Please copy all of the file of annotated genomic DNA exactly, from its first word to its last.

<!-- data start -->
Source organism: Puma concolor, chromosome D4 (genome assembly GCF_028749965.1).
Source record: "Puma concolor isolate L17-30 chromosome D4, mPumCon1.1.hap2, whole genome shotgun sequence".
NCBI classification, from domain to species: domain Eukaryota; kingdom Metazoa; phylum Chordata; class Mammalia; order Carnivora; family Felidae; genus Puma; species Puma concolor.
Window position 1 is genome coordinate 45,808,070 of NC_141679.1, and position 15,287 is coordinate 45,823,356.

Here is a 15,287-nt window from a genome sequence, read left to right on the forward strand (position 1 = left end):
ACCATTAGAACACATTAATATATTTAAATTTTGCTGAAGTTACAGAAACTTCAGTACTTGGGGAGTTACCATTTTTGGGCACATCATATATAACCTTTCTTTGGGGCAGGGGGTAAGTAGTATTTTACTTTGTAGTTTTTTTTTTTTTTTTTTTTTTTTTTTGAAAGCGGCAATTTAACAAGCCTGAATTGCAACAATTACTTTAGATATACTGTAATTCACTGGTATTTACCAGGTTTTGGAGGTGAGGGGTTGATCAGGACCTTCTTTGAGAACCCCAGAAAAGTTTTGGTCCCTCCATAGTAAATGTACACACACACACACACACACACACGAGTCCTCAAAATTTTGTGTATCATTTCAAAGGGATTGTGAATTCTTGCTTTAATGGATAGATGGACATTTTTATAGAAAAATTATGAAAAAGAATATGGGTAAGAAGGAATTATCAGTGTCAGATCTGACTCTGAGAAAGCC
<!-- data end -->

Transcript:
Source organism: Puma concolor, chromosome D4 (genome assembly GCF_028749965.1).
Source record: "Puma concolor isolate L17-30 chromosome D4, mPumCon1.1.hap2, whole genome shotgun sequence".
NCBI classification, from domain to species: domain Eukaryota; kingdom Metazoa; phylum Chordata; class Mammalia; order Carnivora; family Felidae; genus Puma; species Puma concolor.
Window position 1 is genome coordinate 45,808,070 of NC_141679.1, and position 15,287 is coordinate 45,823,356.

Here is a 15,287-nt window from a genome sequence, read left to right on the forward strand (position 1 = left end):
ACCATTAGAACACATTAATATATTTAAATTTTGCTGAAGTTACAGAAACTTCAGTACTTGGGGAGTTACCATTTTTGGGCACATCATATATAACCTTTCTTTGGGGCAGGGGGTAAGTAGTATTTTACTTTGTAGTTTTTTTTTTTTTTTTTTTTTTTTTTTGAAAGCGGCAATTTAACAAGCCTGAATTGCAACAATTACTTTAGATATACTGTAATTCACTGGTATTTACCAGGTTTTGGAGGTGAGGGGTTGATCAGGACCTTCTTTGAGAACCCCAGAAAAGTTTTGGTCCCTCCATAGTAAATGTACACACACACACACACACACACACGAGTCCTCAAAATTTTGTGTATCATTTCAAAGGGATTGTGAATTCTTGCTTTAATGGATAGATGGACATTTTTATAGAAAAATTATGAAAAAGAATATGGGTAAGAAGGAATTATCAGTGTCAGATCTGACTCTGAGAAAGCC